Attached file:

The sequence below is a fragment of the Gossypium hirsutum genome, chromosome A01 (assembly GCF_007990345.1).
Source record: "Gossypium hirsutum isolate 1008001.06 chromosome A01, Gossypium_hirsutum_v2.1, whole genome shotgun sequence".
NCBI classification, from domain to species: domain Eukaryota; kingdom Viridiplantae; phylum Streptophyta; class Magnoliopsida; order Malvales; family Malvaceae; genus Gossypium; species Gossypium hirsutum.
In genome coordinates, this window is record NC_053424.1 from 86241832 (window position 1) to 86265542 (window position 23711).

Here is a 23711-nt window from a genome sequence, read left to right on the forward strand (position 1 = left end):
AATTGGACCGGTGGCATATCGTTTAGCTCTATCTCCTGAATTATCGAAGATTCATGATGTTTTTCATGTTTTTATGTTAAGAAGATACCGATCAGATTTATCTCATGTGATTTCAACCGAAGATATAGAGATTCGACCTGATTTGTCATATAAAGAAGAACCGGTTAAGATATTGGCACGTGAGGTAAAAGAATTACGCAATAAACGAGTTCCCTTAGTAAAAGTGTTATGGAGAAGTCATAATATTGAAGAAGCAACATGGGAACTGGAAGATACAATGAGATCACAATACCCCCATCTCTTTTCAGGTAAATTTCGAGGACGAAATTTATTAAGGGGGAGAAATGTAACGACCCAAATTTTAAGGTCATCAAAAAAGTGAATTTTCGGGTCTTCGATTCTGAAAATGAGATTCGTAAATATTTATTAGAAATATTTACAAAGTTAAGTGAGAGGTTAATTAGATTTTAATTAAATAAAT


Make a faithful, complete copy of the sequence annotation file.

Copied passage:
The sequence below is a fragment of the Gossypium hirsutum genome, chromosome A01 (assembly GCF_007990345.1).
Source record: "Gossypium hirsutum isolate 1008001.06 chromosome A01, Gossypium_hirsutum_v2.1, whole genome shotgun sequence".
NCBI classification, from domain to species: domain Eukaryota; kingdom Viridiplantae; phylum Streptophyta; class Magnoliopsida; order Malvales; family Malvaceae; genus Gossypium; species Gossypium hirsutum.
In genome coordinates, this window is record NC_053424.1 from 86241832 (window position 1) to 86265542 (window position 23711).

Here is a 23711-nt window from a genome sequence, read left to right on the forward strand (position 1 = left end):
AATTGGACCGGTGGCATATCGTTTAGCTCTATCTCCTGAATTATCGAAGATTCATGATGTTTTTCATGTTTTTATGTTAAGAAGATACCGATCAGATTTATCTCATGTGATTTCAACCGAAGATATAGAGATTCGACCTGATTTGTCATATAAAGAAGAACCGGTTAAGATATTGGCACGTGAGGTAAAAGAATTACGCAATAAACGAGTTCCCTTAGTAAAAGTGTTATGGAGAAGTCATAATATTGAAGAAGCAACATGGGAACTGGAAGATACAATGAGATCACAATACCCCCATCTCTTTTCAGGTAAATTTCGAGGACGAAATTTATTAAGGGGGAGAAATGTAACGACCCAAATTTTAAGGTCATCAAAAAAGTGAATTTTCGGGTCTTCGATTCTGAAAATGAGATTCGTAAATATTTATTAGAAATATTTACAAAGTTAAGTGAGAGGTTAATTAGATTTTAATTAAATAAAT